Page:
Flu and Flu Vaccine
Flu is a highly infectious, spread by coughs and sneezes. Flu symptoms can hit quite suddenly and they usually include fever, chills, headaches and aching muscles. You can often get a cough and sore throat.
Because flu is caused by a virus and not bacteria, antibiotics won’t treat it.
Anyone can get flu and for most people, flu is an unpleasant illness, but it’s not serious. If you are otherwise healthy, you will usually recover from flu within a week. However, it can be more serious for the over-65s, people with serious medical conditions, and pregnant women. If you’re at risk of complications from flu, make sure you have your annual flu jab, available from October onwards. If you are in one of these groups, you’re more vulnerable to the effects of flu (even if you’re fit and healthy) and could develop flu complications, which are more serious illnesses such as bronchitis and pneumonia, which could result in hospitalisation.
Flu can also make existing medical conditions worse.
Who Should Have a Flu Jab?
The injected flu vaccine is offered free of charge on the NHS to people who are at risk to ensure that they are protected against catching flu and developing serious complications.
People who are eligible to receive a free flu jab:
- Anyone who is 65 years of age or over
- Pregnant women
- Children (who are over six months old) and adults with certain long-term medical conditions (see below)
- Children (who are over six months old) and adults with weakened immune system
- Those who are living in a long-stay residential care home or other long-stay care facility
- Carers for an elderly or disabled person whose welfare may be at risk if you fall ill
- Healthcare workers with direct patient contact or a social care worker
- All two and three year old children
Flu Jab for People with Medical Conditions
The injected flu vaccine is offered free of charge on the NHS to anyone with a serious long term health condition. That includes these types of illnesses:
- Chronic (long-term) respiratory disease, such as asthma, chronic obstructive pulmonary disease (COPD) or bronchitis
- Chronic heart disease, such as heart failure
- Chronic kidney disease
- Chronic liver disease, such as hepatitis
- Chronic neurological conditions, such as Parkinson’s disease or motor neurone disease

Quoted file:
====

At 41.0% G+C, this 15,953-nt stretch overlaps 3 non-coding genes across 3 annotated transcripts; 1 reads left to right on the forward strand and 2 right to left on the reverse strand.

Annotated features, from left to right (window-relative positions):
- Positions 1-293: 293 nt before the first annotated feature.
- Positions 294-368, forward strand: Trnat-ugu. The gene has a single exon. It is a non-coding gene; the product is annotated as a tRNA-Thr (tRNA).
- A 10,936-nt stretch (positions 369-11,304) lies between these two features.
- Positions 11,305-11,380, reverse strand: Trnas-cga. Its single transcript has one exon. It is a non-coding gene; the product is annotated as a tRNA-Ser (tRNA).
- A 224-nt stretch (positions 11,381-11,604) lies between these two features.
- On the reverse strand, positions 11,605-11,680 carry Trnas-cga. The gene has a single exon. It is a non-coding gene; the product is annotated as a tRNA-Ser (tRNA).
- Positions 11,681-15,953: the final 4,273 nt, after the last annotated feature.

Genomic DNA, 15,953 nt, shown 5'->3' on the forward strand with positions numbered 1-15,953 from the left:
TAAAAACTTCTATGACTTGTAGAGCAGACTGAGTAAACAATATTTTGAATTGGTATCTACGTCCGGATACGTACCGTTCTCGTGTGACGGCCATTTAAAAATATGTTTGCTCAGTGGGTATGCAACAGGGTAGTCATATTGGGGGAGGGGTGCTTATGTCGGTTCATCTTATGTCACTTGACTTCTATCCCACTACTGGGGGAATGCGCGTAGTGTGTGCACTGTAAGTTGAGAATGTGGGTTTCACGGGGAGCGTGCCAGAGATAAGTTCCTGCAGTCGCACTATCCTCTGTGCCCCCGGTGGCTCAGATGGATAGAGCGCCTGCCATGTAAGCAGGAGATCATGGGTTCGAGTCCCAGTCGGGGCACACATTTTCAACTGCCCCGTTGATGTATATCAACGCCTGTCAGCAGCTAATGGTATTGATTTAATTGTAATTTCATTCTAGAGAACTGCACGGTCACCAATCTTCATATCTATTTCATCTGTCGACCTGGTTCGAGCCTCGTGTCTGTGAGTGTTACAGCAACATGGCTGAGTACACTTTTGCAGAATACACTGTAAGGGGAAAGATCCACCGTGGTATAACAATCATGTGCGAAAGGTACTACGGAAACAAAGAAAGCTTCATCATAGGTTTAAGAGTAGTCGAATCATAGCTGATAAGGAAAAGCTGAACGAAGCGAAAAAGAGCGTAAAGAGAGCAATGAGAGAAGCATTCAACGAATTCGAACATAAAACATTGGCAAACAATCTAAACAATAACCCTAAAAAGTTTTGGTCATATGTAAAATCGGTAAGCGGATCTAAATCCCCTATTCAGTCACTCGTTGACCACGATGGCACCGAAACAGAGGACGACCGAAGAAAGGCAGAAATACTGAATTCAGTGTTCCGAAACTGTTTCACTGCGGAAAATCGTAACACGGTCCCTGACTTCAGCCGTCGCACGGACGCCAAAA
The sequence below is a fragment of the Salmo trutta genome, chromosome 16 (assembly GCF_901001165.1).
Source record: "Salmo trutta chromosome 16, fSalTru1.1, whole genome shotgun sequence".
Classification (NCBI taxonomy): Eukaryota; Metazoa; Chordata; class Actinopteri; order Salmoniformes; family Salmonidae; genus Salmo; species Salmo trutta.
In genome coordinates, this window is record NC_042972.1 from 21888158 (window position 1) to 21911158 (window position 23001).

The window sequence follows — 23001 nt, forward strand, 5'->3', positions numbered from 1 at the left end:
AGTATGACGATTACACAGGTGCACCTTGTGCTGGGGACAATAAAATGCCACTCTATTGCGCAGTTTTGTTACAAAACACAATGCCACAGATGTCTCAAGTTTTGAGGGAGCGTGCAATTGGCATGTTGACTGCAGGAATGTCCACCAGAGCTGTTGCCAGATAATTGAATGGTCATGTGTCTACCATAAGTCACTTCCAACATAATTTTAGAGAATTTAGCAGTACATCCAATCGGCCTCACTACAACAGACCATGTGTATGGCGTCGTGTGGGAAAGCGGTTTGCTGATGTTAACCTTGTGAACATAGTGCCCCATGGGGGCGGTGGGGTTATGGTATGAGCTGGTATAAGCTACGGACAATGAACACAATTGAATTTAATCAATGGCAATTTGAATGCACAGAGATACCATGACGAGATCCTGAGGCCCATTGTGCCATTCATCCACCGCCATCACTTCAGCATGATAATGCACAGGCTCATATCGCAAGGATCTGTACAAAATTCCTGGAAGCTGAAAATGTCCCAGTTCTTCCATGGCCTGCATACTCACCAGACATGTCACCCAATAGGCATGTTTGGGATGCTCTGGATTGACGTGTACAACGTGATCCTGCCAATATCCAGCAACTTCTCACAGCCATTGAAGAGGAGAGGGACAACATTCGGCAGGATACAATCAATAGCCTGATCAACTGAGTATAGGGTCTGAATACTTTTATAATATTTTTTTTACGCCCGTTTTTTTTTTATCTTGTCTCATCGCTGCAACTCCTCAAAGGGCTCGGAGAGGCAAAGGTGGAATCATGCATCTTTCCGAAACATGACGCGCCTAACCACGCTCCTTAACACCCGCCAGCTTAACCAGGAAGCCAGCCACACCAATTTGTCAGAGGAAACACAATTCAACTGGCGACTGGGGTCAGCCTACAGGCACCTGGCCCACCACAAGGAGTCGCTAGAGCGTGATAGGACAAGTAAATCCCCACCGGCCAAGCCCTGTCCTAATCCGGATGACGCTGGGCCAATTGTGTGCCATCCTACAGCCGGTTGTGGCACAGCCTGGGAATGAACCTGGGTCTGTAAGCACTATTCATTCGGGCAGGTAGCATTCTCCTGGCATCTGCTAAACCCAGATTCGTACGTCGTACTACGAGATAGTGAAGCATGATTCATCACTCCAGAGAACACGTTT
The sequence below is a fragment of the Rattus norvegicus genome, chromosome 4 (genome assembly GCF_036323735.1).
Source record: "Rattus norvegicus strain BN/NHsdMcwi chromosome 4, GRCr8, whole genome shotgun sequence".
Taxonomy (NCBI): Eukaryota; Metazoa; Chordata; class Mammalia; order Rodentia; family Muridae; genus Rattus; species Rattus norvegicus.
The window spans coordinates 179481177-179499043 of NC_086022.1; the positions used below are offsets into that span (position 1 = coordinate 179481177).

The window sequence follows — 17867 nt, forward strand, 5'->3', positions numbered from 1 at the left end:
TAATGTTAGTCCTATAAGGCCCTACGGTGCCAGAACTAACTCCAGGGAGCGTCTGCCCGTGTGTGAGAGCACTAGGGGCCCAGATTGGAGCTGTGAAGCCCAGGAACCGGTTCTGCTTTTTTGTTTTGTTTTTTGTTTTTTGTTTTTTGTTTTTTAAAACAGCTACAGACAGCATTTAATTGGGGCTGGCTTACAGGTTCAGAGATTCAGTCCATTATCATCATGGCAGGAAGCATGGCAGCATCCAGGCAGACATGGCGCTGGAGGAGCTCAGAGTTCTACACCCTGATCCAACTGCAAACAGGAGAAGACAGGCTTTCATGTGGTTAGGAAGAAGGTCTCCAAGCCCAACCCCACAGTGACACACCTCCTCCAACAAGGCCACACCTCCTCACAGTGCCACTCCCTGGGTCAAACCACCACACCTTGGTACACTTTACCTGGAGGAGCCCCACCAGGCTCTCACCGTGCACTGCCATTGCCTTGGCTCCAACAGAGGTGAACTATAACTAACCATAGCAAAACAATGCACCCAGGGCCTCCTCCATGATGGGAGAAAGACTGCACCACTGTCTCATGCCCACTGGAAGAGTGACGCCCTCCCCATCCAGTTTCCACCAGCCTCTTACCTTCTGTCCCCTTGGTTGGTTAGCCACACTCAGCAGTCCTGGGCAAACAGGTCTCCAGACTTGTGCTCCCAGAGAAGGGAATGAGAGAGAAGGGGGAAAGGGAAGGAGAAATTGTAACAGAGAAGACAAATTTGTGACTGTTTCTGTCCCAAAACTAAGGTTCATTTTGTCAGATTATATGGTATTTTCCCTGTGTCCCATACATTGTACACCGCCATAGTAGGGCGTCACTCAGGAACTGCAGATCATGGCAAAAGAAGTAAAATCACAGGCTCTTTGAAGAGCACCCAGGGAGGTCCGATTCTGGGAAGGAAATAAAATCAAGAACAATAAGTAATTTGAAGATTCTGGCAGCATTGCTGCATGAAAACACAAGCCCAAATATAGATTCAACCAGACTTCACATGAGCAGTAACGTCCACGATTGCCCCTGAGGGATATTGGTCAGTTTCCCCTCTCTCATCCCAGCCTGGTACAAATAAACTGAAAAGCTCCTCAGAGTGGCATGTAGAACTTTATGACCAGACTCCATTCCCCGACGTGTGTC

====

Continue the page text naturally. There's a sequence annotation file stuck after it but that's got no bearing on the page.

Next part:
- Problems with your spleen – for example, sickle cell disease, or if you have had your spleen removed
- Weakened immune system due to conditions such as HIV and AIDS, or as a result of medication such as steroid tablets or chemotherapy
- If you live with someone who has a weakened immune system, you may also be advised to have a flu vaccine
Pregnant Women and the Flu Jab
If you’re pregnant, you’re advised to have the injectable flu vaccine, regardless of the stage of pregnancy you’ve reached. That’s because there’s strong evidence to suggest that pregnant women have an increased risk of developing complications if they get flu.
If you’re pregnant, you will benefit from the flu vaccine because it:
Reduces your chance of getting serious complications of flu, such as pneumonia, particularly in the later stages of pregnancy
Reduces your risk of having a miscarriage or your baby being born prematurely or with a low birth weight, due to flu
Will help protect your baby because they will continue to have some immunity to flu for the first few months of their life
It’s safe to have the flu vaccine at any stage of pregnancy, from conception onwards. The vaccine doesn’t carry any risks for you or your baby.
Flu Jab for Children with Medical Conditions
Children between the ages of two and 18 who are at extra risk from flu because they have a long-term health condition, such as diabetes, heart or lung disease, will have the annual flu nasal spray instead of the annual flu jab, which they were previously given. Two and three-year-old healthy children will also have the flu nasal spray.
Children at extra risk between the ages of six months and two years will continue to receive the annual flu jab.